Academic performance in children of mothers with schizophrenia and other severe mental illness, and risk for subsequent development of psychosis: A population-based study

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Abstract

Objective: We examined the academic performance at age 12 years of children of mothers diagnosed with schizophrenia or other severe mental illness using a large whole-population birth cohort born in Western Australia. We investigated the association between academic performance and the subsequent development of psychotic illness. Method: The sample comprised 3169 children of mothers with severe mental illness (schizophrenia, bipolar disorder, unipolar major depression, delusional disorder or other psychoses; ICD-9 codes 295-298), and 88 353 children of comparison mothers without known psychiatric morbidity. Academic performance of children was indexed on a mandatory state-wide test of reading, spelling, writing and numeracy. Results: A larger proportion of children (43.1%) of mothers with severe mental illness performed below the acceptable standard than the reference group (30.3%; children of mothers with no known severe mental illness). After adjusting for covariates, children of mothers with any severe mental illness were more likely than the reference group to perform below-benchmark on all domains except reading. For all children, poor spelling was associated with the later development of psychosis, but particularly for those at familial risk for severe mental illness (hazard ratio [HR] = 1.81; 95% CI for HR = 1.21, 2.72). Conclusions: Children of mothers with a severe mental illness are at increased risk for sub-standard academic achievement at age 12 years, placing these children at disadvantage for the transition to secondary school. For children with familial risk for severe mental illness, very poor spelling skills at age 12 years may be an indicator of risk for later psychotic disorder.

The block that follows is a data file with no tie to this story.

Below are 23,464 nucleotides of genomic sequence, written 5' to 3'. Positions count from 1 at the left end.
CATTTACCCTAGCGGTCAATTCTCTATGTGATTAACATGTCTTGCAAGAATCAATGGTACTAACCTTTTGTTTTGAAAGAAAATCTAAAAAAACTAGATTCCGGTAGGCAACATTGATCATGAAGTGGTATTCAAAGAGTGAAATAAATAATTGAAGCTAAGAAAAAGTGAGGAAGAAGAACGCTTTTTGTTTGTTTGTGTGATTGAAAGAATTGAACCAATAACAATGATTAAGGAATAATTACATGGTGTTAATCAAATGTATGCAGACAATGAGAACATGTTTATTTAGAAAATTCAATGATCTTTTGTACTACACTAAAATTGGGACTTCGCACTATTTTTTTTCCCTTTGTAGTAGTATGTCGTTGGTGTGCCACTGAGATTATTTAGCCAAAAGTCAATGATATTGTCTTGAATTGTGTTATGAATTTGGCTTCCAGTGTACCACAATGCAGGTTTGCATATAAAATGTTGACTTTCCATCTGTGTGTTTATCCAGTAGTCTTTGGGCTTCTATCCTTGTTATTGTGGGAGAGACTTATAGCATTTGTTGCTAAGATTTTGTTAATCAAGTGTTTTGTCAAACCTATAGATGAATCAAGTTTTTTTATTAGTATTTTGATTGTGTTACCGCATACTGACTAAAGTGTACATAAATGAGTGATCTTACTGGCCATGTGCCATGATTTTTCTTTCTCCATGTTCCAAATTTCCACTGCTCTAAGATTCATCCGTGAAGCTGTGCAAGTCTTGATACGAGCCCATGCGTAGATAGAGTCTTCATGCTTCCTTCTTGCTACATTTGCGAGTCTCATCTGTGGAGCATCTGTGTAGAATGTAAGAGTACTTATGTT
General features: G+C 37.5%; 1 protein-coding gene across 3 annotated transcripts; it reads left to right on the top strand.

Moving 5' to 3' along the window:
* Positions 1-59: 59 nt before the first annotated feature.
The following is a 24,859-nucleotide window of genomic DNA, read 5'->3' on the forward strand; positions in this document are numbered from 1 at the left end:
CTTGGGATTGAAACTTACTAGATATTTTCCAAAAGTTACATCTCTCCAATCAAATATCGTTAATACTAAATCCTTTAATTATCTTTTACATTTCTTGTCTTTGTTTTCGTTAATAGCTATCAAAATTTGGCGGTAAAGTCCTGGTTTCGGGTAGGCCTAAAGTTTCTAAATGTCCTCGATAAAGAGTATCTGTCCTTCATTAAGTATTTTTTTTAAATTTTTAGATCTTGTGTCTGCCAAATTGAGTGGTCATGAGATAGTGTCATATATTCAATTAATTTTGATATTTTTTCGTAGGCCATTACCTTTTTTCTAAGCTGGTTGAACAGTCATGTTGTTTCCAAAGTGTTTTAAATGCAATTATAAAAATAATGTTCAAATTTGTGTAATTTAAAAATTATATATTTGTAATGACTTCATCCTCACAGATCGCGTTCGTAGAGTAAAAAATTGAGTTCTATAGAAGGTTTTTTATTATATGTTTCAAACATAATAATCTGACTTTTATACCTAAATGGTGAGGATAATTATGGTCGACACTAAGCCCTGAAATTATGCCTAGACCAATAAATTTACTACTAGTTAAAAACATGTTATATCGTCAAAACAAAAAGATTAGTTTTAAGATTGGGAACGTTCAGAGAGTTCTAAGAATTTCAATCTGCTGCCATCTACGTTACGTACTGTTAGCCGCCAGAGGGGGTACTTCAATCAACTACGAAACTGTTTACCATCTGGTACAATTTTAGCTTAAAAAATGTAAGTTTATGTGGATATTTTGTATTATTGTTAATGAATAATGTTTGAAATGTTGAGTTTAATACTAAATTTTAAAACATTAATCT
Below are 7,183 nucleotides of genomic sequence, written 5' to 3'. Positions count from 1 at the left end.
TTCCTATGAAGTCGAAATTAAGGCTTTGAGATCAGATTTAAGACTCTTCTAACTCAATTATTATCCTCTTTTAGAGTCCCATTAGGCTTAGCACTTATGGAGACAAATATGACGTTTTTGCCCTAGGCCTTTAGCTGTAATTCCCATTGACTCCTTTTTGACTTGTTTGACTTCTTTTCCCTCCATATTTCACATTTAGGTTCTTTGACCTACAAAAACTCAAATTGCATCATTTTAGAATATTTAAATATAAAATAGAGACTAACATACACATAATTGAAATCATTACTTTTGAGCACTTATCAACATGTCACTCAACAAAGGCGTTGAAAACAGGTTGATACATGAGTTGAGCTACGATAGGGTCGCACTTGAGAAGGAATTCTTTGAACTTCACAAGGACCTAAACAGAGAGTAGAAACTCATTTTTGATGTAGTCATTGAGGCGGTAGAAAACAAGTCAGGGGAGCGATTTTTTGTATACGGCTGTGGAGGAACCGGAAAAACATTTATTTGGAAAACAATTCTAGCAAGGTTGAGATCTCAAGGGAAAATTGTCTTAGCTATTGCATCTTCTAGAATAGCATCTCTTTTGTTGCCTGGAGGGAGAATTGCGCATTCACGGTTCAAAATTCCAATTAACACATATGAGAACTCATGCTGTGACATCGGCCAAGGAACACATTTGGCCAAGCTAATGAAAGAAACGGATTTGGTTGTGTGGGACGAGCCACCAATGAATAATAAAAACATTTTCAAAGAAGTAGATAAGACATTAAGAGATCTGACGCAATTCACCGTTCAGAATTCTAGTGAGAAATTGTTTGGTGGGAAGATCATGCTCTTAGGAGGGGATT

Original languageEnglish
Pages (from-to)205-213
Number of pages9
JournalSchizophrenia Bulletin
Volume43
Issue number1
Early online date30 Apr 2016
DOIs
Publication statusPublished - 1 Jan 2017

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Psychotic Disorders
Schizophrenia
Mothers
Population
International Classification of Diseases
Reading
Paranoid Schizophrenia
Benchmarking
Western Australia
Depressive Disorder
Bipolar Disorder
Psychiatry
Parturition
Morbidity

Cite this

@article{f2eef8358f6a4033aa5f94e9921ff551,
title = "Academic performance in children of mothers with schizophrenia and other severe mental illness, and risk for subsequent development of psychosis: A population-based study",